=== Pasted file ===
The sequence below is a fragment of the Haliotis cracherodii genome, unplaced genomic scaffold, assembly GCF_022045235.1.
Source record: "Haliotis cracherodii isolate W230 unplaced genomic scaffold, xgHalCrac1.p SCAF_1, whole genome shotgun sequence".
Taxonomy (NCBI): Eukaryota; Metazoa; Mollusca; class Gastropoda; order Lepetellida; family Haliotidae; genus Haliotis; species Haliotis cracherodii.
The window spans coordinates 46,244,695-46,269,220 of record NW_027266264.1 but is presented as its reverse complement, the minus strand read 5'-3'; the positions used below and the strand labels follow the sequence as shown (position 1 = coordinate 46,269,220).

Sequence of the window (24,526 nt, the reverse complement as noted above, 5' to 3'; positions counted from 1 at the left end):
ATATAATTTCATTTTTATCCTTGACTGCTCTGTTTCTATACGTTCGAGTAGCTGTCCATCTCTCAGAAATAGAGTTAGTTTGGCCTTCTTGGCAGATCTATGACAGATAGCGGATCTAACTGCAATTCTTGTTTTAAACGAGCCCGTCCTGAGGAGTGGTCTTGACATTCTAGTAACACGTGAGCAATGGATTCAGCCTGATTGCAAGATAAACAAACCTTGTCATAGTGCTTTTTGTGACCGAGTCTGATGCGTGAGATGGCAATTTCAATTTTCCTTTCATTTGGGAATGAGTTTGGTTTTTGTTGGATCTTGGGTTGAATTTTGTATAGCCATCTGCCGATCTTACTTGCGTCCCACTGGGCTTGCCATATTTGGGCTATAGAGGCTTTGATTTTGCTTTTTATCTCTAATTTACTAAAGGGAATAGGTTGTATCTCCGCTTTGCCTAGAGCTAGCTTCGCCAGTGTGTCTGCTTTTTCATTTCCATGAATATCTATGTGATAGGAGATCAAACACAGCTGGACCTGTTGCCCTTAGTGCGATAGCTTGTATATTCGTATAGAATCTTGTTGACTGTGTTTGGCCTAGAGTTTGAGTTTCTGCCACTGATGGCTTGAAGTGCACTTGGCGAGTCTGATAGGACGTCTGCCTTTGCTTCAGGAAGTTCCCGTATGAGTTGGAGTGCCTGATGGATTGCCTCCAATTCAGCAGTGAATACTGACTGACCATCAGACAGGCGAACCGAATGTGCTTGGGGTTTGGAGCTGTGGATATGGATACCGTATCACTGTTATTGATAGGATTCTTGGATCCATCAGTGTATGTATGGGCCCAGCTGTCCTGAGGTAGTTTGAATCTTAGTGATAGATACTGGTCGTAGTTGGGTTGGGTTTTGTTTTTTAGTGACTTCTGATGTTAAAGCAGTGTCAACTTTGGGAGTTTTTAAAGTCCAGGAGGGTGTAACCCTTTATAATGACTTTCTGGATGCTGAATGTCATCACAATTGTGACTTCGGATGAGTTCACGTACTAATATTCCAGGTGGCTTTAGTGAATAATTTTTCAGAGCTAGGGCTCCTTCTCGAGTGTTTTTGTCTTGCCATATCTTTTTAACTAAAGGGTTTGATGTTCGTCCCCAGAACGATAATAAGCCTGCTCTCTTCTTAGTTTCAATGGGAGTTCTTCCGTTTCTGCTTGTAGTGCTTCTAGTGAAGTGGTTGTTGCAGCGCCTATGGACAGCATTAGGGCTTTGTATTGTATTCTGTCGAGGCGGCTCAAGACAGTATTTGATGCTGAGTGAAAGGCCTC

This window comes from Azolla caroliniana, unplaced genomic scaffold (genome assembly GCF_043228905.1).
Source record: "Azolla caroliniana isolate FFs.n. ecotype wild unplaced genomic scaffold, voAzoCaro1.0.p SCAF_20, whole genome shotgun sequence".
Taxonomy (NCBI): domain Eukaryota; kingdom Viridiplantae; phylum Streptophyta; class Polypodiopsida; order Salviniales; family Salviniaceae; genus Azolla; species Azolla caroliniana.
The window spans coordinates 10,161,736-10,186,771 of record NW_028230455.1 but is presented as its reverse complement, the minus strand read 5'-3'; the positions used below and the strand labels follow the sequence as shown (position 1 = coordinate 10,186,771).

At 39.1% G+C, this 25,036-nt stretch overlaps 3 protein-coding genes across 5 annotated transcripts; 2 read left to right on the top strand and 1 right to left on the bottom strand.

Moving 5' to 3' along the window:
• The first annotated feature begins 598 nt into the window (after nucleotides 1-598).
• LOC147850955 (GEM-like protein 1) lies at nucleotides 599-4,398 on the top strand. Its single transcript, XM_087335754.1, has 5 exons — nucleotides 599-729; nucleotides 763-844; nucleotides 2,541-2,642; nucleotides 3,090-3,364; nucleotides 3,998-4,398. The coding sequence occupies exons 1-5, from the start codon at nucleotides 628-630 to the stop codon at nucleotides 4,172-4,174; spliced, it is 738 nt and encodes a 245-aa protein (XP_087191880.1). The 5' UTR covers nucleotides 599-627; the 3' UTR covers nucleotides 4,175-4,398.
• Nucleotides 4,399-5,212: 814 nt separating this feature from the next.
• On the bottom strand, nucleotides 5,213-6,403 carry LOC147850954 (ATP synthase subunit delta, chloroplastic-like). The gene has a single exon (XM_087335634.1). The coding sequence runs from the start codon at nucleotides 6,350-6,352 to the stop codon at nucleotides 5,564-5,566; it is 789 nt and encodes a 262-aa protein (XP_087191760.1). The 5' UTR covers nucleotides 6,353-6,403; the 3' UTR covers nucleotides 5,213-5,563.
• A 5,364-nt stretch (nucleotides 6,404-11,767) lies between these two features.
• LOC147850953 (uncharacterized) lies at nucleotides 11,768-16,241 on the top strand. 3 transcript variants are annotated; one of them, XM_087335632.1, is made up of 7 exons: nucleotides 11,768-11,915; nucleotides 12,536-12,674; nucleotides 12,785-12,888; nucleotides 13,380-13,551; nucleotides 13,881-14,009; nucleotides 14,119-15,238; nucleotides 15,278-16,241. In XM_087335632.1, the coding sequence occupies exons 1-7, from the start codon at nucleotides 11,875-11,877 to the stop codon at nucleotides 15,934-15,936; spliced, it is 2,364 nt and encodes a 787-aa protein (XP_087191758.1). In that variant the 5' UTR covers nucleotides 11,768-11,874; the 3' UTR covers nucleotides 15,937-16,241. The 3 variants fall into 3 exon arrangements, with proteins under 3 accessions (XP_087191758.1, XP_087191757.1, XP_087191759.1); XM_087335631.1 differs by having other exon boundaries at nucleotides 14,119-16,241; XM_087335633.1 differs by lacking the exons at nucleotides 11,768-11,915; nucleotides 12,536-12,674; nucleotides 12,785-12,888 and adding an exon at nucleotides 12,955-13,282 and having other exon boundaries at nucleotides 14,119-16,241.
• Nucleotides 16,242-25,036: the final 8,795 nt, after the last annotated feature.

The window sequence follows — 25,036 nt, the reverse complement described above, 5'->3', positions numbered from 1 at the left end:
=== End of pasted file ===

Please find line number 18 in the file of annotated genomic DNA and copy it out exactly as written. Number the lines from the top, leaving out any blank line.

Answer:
• LOC147850953 (uncharacterized) lies at nucleotides 11,768-16,241 on the top strand. 3 transcript variants are annotated; one of them, XM_087335632.1, is made up of 7 exons: nucleotides 11,768-11,915; nucleotides 12,536-12,674; nucleotides 12,785-12,888; nucleotides 13,380-13,551; nucleotides 13,881-14,009; nucleotides 14,119-15,238; nucleotides 15,278-16,241. In XM_087335632.1, the coding sequence occupies exons 1-7, from the start codon at nucleotides 11,875-11,877 to the stop codon at nucleotides 15,934-15,936; spliced, it is 2,364 nt and encodes a 787-aa protein (XP_087191758.1). In that variant the 5' UTR covers nucleotides 11,768-11,874; the 3' UTR covers nucleotides 15,937-16,241. The 3 variants fall into 3 exon arrangements, with proteins under 3 accessions (XP_087191758.1, XP_087191757.1, XP_087191759.1); XM_087335631.1 differs by having other exon boundaries at nucleotides 14,119-16,241; XM_087335633.1 differs by lacking the exons at nucleotides 11,768-11,915; nucleotides 12,536-12,674; nucleotides 12,785-12,888 and adding an exon at nucleotides 12,955-13,282 and having other exon boundaries at nucleotides 14,119-16,241.